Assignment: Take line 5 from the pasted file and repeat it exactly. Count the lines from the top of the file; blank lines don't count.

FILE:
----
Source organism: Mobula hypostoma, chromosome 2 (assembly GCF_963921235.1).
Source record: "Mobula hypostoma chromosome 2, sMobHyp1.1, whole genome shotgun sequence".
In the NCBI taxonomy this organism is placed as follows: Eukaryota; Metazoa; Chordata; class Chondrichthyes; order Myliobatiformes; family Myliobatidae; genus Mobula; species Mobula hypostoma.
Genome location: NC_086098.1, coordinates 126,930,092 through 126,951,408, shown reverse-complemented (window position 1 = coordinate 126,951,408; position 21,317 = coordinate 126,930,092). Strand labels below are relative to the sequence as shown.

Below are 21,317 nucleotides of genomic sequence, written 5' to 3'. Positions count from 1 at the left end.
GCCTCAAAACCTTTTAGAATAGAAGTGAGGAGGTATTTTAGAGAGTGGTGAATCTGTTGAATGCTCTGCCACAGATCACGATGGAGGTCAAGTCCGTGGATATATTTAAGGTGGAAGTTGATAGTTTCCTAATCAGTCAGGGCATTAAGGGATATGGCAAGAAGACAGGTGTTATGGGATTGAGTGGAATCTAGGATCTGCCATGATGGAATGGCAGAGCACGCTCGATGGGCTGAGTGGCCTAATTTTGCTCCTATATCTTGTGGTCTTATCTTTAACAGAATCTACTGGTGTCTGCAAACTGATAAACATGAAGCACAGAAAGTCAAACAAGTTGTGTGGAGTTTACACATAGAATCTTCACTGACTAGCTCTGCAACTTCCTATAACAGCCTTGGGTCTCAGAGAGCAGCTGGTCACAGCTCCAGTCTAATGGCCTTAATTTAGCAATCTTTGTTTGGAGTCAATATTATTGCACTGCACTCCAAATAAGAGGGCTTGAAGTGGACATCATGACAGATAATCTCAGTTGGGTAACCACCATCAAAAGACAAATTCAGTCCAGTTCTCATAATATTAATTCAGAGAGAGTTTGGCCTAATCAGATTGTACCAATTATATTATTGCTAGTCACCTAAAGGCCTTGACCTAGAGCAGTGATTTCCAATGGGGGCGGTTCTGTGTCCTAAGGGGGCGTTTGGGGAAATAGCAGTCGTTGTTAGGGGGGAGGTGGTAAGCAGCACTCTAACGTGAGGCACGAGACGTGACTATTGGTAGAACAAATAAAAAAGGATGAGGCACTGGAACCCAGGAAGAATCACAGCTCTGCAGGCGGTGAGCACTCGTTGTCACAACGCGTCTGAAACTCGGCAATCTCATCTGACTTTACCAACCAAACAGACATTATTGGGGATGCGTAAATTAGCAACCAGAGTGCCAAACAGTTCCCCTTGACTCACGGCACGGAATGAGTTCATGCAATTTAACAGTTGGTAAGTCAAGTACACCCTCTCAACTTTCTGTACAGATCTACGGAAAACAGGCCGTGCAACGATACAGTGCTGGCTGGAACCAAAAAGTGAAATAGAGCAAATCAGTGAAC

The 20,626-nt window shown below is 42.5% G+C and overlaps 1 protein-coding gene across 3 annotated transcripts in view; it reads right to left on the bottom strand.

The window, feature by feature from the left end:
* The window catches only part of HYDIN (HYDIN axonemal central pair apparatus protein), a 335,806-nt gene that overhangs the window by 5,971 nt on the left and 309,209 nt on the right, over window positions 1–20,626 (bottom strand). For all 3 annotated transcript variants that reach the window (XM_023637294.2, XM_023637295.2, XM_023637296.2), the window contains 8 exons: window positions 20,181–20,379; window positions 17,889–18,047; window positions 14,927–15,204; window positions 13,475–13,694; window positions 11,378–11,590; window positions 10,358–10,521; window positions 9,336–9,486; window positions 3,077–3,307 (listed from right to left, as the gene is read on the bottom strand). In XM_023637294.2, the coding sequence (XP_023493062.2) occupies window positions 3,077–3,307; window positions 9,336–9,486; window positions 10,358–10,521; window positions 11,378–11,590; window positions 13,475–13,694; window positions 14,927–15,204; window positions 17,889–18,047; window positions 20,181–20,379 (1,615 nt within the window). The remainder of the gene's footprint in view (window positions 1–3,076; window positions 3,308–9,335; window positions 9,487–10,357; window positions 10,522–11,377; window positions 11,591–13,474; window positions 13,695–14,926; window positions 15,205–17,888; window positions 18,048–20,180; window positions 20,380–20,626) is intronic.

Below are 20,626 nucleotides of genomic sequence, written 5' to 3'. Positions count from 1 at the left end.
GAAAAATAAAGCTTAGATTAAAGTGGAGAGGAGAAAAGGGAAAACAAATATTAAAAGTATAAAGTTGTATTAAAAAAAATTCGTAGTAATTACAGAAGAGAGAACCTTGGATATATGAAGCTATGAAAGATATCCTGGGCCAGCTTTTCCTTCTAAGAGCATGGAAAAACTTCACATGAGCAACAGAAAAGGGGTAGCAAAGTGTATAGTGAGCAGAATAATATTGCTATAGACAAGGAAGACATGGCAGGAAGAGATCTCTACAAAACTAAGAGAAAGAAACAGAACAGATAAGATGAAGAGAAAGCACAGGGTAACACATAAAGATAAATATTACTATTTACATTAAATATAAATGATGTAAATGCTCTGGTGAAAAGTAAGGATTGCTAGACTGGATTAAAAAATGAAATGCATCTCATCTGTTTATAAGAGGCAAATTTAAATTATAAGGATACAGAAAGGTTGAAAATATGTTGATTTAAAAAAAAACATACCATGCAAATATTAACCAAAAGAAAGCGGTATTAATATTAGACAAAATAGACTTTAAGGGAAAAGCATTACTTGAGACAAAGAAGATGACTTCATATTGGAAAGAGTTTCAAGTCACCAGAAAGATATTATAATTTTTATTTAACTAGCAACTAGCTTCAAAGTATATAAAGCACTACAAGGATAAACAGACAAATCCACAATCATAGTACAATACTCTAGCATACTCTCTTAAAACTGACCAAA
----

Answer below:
Below are 21,317 nucleotides of genomic sequence, written 5' to 3'. Positions count from 1 at the left end.